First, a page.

The Biden administration's redefining of the U.S.-Cuba relationship may be coming at a bad time for Democrats, who have seen slipping support among Hispanic voters in recent months.
Reversing many of former President Donald Trump's reforms, the White House is restoring flights to Cuban cities, loosening travel restrictions, and allowing increased remittances. But Trump's moves were credited with his gains among some Cuban American voters during the 2020 election, particularly in South Florida, which could hurt Democrats in this fall's midterm elections.
TRIPLE DIGITS: BIDEN HITS 100 DAYS WITHOUT A MEDIA INTERVIEW
President Joe Biden's election was said to push some Cuban Americans more solidly red, as they supported Trump's tougher stance on the Cuban government. Biden's moves may further that alienation and strengthen the reelection bid of Gov. Ron DeSantis (R-FL), argues Carlson Steelman, press secretary for the conservative advocacy group Heritage Action for America.
“Between Biden's blunders in Cuba with the Castro/Diaz-Canel regime and in Venezuela with Maduro, he is aggravating and alienating key voters in South Florida," said Steelman. "The 2020 election proved that Florida's exile community can move the needle in high-profile and down-ballot elections alike, so Biden's decision to surrender to communist dictatorships will undoubtedly have serious consequences for Democratic candidates over the next two election cycles."
In an about-face from Trump-era policies, the White House is allowing flights to Cuban cities other than Havana, allowing educational and professional group travel, reestablishing the family reunification program, and removing caps on the amount of money that can be sent to families on the island, currently set at just $1,000 per quarter.
Hispanic voters already have been shifting away from the Democrats. For example, in 2020, more than 60% told pollsters they would cast a ballot for their House Democratic contender, researchers found. Late in 2021, 37% said they would make the same choice, while the same percentage would back the Republican. Roughly 1 in 5 remained undecided.
"While there have been differences in opinion regarding U.S. policy towards Cuba from the older, historic exiles and the younger Cuban American population, Biden's announcement has been unpopular with many in both groups and across the political spectrum," Steelman said, adding that former President Barack Obama's policies enriched the Cuban regime even while it continued to "oppress and murder their people."
DeSantis, often mentioned as a possible 2024 presidential candidate, made the same point in comments following the announcement, predicting it would only enrich the country's dangerous dictatorship.
Even some Democrats criticized the move, such as Senate Foreign Relations Chairman Bob Menendez, a son of Cuban immigrants.
“As the Diaz-Canel regime continues its ruthless persecution of countless Cubans from all walks of life for their participation in last year’s pro-democracy uprising, today’s announcement risks sending the wrong message to the wrong people, at the wrong time and for all the wrong reasons," Menendez said.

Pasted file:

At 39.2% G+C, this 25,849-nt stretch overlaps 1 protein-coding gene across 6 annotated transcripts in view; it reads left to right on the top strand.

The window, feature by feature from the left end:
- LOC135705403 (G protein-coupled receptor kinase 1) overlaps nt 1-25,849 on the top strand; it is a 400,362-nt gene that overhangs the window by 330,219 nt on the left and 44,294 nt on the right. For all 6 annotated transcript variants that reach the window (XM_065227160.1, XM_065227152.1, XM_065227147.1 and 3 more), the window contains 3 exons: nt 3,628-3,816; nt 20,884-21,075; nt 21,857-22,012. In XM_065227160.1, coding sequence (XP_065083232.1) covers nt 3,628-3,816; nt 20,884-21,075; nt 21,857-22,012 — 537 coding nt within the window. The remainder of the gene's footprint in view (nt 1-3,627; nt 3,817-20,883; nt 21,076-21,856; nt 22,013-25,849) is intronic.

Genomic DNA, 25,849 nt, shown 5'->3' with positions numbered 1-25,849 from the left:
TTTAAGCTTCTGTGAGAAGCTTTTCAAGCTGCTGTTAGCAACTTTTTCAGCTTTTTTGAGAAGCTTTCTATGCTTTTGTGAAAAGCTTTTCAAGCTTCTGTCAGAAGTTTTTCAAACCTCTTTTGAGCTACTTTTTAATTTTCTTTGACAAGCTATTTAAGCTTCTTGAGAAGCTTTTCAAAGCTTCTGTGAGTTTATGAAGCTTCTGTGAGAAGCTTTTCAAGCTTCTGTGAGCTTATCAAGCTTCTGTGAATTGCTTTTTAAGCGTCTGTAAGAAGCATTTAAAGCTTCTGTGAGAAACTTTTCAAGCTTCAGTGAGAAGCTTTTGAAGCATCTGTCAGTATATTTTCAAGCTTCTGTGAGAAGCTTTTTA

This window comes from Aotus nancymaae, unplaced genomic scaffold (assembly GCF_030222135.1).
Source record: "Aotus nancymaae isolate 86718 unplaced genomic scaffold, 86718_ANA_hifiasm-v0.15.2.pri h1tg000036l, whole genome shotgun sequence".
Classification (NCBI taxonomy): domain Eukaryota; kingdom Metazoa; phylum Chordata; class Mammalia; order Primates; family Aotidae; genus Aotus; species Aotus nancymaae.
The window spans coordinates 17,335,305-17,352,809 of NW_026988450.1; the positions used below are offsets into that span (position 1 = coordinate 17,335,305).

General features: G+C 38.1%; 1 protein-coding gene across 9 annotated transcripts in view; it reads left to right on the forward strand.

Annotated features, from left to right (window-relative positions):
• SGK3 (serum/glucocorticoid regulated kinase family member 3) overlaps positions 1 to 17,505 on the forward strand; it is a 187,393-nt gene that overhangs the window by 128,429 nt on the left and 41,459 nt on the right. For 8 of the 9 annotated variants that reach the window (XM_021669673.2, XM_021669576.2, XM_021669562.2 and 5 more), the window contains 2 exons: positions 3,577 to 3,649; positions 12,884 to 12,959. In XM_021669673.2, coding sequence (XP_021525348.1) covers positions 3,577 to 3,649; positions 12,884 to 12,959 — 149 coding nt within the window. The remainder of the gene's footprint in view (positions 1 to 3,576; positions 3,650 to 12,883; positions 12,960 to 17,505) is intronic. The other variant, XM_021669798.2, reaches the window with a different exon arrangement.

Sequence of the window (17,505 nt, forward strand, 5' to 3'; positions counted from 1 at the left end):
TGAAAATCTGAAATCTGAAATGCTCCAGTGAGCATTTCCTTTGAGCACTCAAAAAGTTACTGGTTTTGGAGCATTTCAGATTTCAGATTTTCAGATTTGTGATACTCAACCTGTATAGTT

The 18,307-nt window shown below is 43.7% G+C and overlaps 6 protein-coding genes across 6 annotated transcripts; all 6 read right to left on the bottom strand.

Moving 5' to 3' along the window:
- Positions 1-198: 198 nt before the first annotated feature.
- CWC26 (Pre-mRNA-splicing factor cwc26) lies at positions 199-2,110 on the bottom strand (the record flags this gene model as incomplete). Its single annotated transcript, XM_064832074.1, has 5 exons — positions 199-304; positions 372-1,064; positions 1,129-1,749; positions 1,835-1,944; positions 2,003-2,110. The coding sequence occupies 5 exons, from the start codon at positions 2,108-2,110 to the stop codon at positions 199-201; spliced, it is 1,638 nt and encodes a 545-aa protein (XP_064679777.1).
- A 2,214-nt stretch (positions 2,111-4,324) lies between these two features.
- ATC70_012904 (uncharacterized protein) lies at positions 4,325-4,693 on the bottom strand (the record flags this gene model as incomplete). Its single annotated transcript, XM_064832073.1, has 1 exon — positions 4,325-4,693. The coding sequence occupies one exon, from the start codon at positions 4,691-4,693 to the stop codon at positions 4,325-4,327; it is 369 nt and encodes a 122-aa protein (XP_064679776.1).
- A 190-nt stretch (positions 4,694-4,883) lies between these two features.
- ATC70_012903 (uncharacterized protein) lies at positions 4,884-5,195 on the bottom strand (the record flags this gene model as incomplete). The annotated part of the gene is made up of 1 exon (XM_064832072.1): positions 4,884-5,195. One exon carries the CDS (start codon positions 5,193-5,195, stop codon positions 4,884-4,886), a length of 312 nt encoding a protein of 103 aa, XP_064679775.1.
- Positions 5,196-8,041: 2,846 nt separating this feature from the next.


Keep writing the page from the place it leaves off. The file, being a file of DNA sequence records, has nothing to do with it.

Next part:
Others disagreed. Democratic strategist Brad Bannon said the policy shift will allow some Cuban Americans a chance to visit long-lost relatives and may facilitate Cubans who want to move to the United States.
"Overall, I think it's a smart, diplomatic move," he said. "It will encourage communication between Cuban Americans and Cubans."
Bannon describes Cuba as being in a political transition, with this policy having the potential to nudge the island in the right direction diplomatically.
Unfortunately for the Biden administration, it has deeper problems when it comes to Cuba. The White House could see a wave of defections from next month's Summit of the Americas conference as Latin America’s largest economies insist on invites for Washington’s antagonists.
An ultimatum by Mexican President Andres Manuel Lopez Obrador is putting pressure on Biden to invite Cuban, Venezuelan, and Nicaraguan leaders to the three-yearly meeting or face a boycott. The U.S. is hosting the event for the first time since its inaugural Miami 1994 meeting, and according to a State Department website, it's “Biden’s highest priority event for the region.”
Biden’s top diplomat to the region, Western Hemisphere Assistant Secretary of State Brian Nichols, previously said he did not expect Cuba, Nicaragua, or Venezuela to receive an invite. White House officials said the new Cuba policy is not related to the pending summit, calling the timing a "coincidence."
CLICK HERE TO READ MORE FROM THE WASHINGTON EXAMINER
But while Trump's Cuba moves were credited with helping him in Florida, Biden still won 65% of the Latino vote overall, compared to 32% for Trump.
"I think the stories about the movement of Hispanic voters are overblown," said Bannon. "When you lose Latinos 65-32, that's not exactly anything to write home about."